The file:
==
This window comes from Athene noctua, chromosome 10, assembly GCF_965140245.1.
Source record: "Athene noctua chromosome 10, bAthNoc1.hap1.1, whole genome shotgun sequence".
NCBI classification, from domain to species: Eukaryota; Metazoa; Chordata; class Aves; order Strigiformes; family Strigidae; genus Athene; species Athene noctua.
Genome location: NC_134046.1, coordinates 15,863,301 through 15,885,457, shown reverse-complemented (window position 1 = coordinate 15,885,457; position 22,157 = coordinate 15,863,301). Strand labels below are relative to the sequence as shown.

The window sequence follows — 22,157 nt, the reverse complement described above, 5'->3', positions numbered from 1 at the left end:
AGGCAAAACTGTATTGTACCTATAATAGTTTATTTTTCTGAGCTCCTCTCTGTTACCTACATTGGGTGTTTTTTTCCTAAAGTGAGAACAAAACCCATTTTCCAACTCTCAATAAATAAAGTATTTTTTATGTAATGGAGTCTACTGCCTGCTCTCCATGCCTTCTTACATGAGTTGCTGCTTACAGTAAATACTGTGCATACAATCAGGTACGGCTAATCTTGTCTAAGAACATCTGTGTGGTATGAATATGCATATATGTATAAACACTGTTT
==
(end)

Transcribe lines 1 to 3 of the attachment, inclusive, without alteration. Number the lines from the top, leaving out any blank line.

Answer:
This window comes from Athene noctua, chromosome 10, assembly GCF_965140245.1.
Source record: "Athene noctua chromosome 10, bAthNoc1.hap1.1, whole genome shotgun sequence".
NCBI classification, from domain to species: Eukaryota; Metazoa; Chordata; class Aves; order Strigiformes; family Strigidae; genus Athene; species Athene noctua.